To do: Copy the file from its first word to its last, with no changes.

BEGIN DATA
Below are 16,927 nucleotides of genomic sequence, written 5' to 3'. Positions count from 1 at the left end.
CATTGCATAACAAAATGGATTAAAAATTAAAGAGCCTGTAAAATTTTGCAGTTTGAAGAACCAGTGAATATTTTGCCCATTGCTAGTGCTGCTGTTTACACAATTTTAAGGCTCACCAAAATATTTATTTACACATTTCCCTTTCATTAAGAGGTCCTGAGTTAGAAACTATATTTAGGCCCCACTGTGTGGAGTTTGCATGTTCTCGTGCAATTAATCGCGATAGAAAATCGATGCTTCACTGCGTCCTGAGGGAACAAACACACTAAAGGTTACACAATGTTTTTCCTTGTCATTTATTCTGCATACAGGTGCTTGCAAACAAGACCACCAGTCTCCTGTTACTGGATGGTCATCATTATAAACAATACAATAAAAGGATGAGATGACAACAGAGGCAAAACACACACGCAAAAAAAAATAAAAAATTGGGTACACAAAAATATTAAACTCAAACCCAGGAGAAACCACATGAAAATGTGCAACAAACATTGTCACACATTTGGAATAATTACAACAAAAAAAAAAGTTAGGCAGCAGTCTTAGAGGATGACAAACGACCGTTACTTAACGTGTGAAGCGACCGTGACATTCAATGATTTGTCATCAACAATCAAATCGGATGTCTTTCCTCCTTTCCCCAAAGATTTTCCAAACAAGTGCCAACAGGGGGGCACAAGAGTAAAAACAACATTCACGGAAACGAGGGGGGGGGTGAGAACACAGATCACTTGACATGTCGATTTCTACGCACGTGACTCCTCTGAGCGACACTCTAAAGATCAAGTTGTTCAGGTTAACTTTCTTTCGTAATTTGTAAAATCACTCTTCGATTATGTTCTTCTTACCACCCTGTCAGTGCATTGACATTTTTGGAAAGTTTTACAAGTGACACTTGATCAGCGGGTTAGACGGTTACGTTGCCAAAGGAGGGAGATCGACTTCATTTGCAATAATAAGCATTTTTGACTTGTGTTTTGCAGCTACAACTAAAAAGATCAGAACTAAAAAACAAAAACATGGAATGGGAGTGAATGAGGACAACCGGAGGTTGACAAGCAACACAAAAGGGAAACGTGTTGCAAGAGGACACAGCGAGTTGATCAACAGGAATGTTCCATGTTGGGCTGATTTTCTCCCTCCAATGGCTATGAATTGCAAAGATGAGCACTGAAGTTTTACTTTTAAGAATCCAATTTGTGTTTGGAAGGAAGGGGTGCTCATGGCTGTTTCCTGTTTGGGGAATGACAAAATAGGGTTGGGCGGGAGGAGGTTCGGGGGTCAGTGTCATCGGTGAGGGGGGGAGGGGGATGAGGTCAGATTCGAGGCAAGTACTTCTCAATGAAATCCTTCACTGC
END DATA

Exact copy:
Below are 16,927 nucleotides of genomic sequence, written 5' to 3'. Positions count from 1 at the left end.
CATTGCATAACAAAATGGATTAAAAATTAAAGAGCCTGTAAAATTTTGCAGTTTGAAGAACCAGTGAATATTTTGCCCATTGCTAGTGCTGCTGTTTACACAATTTTAAGGCTCACCAAAATATTTATTTACACATTTCCCTTTCATTAAGAGGTCCTGAGTTAGAAACTATATTTAGGCCCCACTGTGTGGAGTTTGCATGTTCTCGTGCAATTAATCGCGATAGAAAATCGATGCTTCACTGCGTCCTGAGGGAACAAACACACTAAAGGTTACACAATGTTTTTCCTTGTCATTTATTCTGCATACAGGTGCTTGCAAACAAGACCACCAGTCTCCTGTTACTGGATGGTCATCATTATAAACAATACAATAAAAGGATGAGATGACAACAGAGGCAAAACACACACGCAAAAAAAAATAAAAAATTGGGTACACAAAAATATTAAACTCAAACCCAGGAGAAACCACATGAAAATGTGCAACAAACATTGTCACACATTTGGAATAATTACAACAAAAAAAAAAGTTAGGCAGCAGTCTTAGAGGATGACAAACGACCGTTACTTAACGTGTGAAGCGACCGTGACATTCAATGATTTGTCATCAACAATCAAATCGGATGTCTTTCCTCCTTTCCCCAAAGATTTTCCAAACAAGTGCCAACAGGGGGGCACAAGAGTAAAAACAACATTCACGGAAACGAGGGGGGGGGTGAGAACACAGATCACTTGACATGTCGATTTCTACGCACGTGACTCCTCTGAGCGACACTCTAAAGATCAAGTTGTTCAGGTTAACTTTCTTTCGTAATTTGTAAAATCACTCTTCGATTATGTTCTTCTTACCACCCTGTCAGTGCATTGACATTTTTGGAAAGTTTTACAAGTGACACTTGATCAGCGGGTTAGACGGTTACGTTGCCAAAGGAGGGAGATCGACTTCATTTGCAATAATAAGCATTTTTGACTTGTGTTTTGCAGCTACAACTAAAAAGATCAGAACTAAAAAACAAAAACATGGAATGGGAGTGAATGAGGACAACCGGAGGTTGACAAGCAACACAAAAGGGAAACGTGTTGCAAGAGGACACAGCGAGTTGATCAACAGGAATGTTCCATGTTGGGCTGATTTTCTCCCTCCAATGGCTATGAATTGCAAAGATGAGCACTGAAGTTTTACTTTTAAGAATCCAATTTGTGTTTGGAAGGAAGGGGTGCTCATGGCTGTTTCCTGTTTGGGGAATGACAAAATAGGGTTGGGCGGGAGGAGGTTCGGGGGTCAGTGTCATCGGTGAGGGGGGGAGGGGGATGAGGTCAGATTCGAGGCAAGTACTTCTCAATGAAATCCTTCACTGC